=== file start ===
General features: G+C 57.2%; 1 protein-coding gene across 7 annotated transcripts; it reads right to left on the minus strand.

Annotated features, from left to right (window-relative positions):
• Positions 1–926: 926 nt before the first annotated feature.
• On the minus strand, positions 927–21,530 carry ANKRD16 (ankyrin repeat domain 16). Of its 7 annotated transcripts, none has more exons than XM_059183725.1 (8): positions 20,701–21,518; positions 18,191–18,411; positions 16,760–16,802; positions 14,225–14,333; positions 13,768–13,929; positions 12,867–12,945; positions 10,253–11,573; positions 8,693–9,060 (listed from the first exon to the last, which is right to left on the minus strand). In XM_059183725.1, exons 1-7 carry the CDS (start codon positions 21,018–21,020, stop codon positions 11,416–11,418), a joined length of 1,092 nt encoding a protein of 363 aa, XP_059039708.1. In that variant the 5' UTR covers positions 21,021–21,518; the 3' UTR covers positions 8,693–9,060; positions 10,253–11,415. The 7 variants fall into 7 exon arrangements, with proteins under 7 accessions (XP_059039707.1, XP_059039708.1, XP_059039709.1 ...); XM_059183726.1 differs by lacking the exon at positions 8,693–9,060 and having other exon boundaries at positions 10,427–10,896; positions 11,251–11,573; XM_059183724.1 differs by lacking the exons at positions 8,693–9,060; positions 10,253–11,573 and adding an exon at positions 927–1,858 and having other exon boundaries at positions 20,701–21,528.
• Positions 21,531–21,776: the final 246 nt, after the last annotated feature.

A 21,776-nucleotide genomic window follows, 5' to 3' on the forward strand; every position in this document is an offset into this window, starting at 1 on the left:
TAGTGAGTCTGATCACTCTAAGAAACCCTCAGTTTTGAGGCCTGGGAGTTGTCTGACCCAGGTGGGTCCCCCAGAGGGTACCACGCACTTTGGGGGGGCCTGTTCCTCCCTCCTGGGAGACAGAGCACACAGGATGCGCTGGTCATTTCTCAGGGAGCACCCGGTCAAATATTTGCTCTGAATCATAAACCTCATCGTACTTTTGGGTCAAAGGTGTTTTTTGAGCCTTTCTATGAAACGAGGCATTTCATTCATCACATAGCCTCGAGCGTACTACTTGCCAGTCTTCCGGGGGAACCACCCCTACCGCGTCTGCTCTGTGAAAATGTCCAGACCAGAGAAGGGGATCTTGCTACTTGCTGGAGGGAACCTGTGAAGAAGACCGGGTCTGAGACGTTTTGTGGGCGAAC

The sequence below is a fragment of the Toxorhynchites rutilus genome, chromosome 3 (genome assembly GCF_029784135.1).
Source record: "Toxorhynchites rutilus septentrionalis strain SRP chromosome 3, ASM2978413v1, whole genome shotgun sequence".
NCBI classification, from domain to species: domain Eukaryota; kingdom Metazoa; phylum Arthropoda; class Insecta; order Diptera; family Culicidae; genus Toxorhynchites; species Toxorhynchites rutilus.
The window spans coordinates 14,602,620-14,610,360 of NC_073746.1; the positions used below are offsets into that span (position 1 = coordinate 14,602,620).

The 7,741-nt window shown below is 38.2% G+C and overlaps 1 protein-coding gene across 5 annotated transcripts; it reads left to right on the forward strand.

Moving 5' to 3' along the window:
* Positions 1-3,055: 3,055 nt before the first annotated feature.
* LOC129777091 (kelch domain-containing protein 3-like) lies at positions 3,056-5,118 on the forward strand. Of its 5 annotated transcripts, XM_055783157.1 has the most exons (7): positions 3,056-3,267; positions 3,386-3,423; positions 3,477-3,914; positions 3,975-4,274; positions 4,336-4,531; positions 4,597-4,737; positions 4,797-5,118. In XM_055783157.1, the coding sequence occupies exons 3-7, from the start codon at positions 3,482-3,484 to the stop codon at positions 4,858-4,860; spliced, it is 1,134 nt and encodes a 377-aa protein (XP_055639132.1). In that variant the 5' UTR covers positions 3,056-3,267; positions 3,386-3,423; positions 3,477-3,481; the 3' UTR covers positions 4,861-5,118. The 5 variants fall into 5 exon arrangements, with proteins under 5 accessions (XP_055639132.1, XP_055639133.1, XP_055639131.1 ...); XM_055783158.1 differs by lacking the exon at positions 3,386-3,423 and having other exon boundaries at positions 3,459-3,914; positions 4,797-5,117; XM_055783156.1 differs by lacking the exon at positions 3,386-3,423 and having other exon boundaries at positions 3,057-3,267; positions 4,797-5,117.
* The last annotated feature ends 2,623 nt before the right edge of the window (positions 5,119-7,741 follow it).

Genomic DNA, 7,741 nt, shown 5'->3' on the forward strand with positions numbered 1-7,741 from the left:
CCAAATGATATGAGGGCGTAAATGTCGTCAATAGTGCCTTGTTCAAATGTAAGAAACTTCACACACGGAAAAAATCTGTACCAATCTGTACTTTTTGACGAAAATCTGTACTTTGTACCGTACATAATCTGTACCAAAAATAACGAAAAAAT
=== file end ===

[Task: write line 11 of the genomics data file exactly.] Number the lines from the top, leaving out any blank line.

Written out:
The window spans coordinates 14,602,620-14,610,360 of NC_073746.1; the positions used below are offsets into that span (position 1 = coordinate 14,602,620).